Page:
With the most powerful university-based computer the seventh most powerful computer in the world the new Computational Center for Nanotechnology Innovations places Rensselaer at the forefront of supercomputer research and technology.
By Michael Mullaney
Photos by Lonny Kalfus
When President Shirley Ann Jackson announced the creation of the $100 million Computational Center for Nanotechnology Innovations (CCNI) in May 2006, she drew laughter from the audience in the Heffner Alumni House by noting that at 100 teraflops, CCNI would pack more computational power than Data, the insightful android from the television show Star Trek: The Next Generation, who often bragged of his 60-teraflops processor brain.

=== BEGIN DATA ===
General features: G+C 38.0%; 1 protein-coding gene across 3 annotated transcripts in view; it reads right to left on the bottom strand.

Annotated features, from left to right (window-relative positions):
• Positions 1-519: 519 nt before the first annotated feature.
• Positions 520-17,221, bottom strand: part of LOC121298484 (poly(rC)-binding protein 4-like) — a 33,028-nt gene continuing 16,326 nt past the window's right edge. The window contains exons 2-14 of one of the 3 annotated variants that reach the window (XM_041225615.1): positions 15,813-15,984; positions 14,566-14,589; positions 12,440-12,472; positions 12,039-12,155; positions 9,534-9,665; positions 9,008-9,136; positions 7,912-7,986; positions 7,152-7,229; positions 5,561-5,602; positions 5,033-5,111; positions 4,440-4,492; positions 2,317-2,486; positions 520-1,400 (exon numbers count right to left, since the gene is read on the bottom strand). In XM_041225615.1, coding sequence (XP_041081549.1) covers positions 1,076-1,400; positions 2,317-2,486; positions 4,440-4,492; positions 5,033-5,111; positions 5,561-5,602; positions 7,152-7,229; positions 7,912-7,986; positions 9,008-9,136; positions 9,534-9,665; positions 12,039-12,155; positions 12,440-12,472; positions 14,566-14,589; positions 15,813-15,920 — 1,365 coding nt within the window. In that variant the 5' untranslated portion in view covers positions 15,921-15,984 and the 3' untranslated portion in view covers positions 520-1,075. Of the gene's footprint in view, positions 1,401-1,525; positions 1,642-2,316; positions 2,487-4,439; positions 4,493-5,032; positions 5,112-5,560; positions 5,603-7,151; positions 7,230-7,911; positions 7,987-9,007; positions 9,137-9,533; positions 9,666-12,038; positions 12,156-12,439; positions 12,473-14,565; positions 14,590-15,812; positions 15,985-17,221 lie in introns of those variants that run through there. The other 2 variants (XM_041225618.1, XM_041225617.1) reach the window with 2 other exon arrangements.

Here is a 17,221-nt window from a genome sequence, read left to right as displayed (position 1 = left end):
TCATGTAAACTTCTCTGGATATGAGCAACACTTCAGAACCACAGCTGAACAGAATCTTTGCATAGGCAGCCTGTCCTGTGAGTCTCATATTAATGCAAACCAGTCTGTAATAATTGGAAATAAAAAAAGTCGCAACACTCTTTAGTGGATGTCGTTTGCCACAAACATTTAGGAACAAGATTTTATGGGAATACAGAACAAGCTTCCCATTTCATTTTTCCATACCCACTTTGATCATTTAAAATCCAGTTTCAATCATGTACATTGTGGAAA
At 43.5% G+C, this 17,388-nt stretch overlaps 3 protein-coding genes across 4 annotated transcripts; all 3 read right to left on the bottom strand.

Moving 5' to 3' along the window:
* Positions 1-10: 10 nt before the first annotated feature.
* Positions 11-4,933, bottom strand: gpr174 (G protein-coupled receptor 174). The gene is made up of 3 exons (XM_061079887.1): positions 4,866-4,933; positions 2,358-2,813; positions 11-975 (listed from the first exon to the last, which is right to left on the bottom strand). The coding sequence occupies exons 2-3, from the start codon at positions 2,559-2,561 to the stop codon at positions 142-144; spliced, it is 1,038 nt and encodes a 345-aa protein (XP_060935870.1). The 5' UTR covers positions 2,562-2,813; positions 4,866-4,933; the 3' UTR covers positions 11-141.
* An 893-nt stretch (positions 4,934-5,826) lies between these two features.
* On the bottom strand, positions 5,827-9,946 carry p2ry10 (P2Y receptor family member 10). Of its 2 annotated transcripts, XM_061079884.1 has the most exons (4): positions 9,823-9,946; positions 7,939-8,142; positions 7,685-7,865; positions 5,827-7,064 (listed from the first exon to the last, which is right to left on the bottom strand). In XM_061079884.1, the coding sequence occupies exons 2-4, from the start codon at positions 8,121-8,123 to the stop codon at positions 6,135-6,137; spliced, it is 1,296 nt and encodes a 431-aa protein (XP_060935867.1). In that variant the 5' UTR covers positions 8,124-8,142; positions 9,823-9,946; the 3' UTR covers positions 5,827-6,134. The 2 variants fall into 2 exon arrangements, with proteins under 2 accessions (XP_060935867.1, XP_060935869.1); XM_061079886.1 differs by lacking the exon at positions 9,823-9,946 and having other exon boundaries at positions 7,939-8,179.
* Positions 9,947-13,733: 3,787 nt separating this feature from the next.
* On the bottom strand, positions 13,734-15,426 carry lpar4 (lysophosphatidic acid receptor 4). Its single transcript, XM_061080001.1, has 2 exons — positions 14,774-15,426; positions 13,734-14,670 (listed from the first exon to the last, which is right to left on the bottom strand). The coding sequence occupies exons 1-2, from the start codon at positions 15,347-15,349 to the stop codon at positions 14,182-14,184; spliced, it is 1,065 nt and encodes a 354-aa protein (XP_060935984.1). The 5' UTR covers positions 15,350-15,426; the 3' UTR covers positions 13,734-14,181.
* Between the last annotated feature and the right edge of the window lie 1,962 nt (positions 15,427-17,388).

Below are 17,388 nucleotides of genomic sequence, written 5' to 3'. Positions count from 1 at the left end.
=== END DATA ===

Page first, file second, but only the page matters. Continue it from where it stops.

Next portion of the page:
But Jackson’s statement was more than a joke. It put into context the tremendous power of CCNI to advance and transform research ushering in the “next generation” of discovery and innovation. With the opening of CCNI this summer, and its official dedication in September, Rensselaer now has the most powerful university-based computer the seventh most powerful computer in the world.
At peak performance, CCNI, located at the Rensselaer Technology Park in North Greenbush, will pack 100 teraflops of computing power. That means the computers will be able to perform 100 trillion calculations per second, or about 15,000 calculations per second for every man, woman, and child on the planet.